Last week in my webinar about retirement paths for pastors and church staff, I shared about the current collision of two major forces in the church: the significant increase in those headed toward retirement, and massive changes we are seeing in local churches.
Had we talked about these massive changes 20-30 years ago, most people wouldn’t have given them much thought because the concepts were so foreign to how we “did church” a generation or two ago.
Today, these are not just understandable concepts. They are the norm. These seven massive changes are dramatically shaping our churches today.
- The Death of Cultural Christianity. When I pastored, there were several members who were not Christians yet were still members of the church. These unregenerate church members used their church affiliation for social status. Now, cultural Christianity is no longer the norm. Churches have seen the exit of 25% or more of their attendees simply because “going to church” is no longer seen as a requirement for social validation.
- The Multi Movement. Multi site. Multi venue. Multi service. There are now multiple multis. We have more service times, styles, and locations than ever before. Some of these additions have produced good results. Churches are more relevant to their communities, and we have experienced a more diverse expression of musical worship as well. But in some regards, the multi movement has produced what some refer to as an “ecclesiological buffet” for church goers to graze on.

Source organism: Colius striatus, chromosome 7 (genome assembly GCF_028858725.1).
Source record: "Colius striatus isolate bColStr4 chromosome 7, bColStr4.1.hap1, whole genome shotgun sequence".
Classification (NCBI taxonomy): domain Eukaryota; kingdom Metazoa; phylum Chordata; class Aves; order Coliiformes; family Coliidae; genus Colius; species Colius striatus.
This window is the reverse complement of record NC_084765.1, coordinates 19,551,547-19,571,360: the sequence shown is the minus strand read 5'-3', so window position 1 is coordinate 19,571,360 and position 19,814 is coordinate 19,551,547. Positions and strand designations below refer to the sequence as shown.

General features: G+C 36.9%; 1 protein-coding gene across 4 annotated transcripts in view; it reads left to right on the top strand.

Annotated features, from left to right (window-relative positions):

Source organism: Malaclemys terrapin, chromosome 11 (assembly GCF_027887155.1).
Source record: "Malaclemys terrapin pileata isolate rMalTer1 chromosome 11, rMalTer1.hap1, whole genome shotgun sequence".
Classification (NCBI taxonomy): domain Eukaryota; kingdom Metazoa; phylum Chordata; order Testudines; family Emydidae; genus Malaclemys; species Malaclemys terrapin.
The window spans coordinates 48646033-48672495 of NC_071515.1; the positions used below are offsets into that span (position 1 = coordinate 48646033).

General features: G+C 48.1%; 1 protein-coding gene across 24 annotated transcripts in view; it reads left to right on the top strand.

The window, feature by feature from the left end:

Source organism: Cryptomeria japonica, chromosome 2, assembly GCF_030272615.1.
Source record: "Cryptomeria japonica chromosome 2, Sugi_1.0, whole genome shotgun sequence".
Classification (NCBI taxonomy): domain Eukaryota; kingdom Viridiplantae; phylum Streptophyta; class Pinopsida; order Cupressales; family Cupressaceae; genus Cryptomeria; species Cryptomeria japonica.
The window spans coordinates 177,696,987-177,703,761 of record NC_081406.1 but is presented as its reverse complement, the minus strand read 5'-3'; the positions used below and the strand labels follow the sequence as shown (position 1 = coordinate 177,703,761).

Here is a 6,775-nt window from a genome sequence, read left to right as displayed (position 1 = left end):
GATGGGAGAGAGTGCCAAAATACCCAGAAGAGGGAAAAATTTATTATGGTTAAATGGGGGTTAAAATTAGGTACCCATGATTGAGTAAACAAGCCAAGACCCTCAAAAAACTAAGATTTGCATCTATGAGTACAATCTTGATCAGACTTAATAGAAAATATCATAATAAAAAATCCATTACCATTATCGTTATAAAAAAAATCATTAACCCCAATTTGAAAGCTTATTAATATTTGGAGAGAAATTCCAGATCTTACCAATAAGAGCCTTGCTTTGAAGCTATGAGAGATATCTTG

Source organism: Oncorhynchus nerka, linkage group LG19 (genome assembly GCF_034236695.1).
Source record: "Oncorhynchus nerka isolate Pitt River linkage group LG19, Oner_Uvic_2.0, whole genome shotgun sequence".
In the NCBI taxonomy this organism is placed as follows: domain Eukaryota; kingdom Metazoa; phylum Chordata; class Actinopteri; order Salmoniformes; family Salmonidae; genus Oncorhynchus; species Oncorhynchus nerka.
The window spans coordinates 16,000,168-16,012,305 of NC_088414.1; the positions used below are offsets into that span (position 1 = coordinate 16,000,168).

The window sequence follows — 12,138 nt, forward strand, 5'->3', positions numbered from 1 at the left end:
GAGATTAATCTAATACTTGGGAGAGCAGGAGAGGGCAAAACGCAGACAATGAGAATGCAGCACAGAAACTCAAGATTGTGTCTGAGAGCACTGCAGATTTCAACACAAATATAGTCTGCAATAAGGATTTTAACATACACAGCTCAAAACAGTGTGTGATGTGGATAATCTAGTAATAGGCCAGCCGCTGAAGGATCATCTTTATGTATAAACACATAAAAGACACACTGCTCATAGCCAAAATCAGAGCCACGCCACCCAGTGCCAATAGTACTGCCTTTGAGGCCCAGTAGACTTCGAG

- The Shift in Work Habits. If you were to survey your congregation on whether or not they are required to work regularly on Sundays, you’d probably be surprised at how many are forced to miss corporate worship due to work requirements. Because of this, more churches are exploring alternative worship days and times to reach those unable to make it on Sundays due to work. And while Saturday night services have been around for a few years, Tuesday night services are becoming more common among many churches.
- The Decline of Denominations. Denomination offices, especially Protestant ones, traditionally had a large influence in pastor and interim pastor placement. But as denominational funding and participation has declined, so has denominational influence. Now, churches have a much greater say in picking their leader than they have traditionally had in the past.
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SOURCE: Christian Post, Thom S. Rainer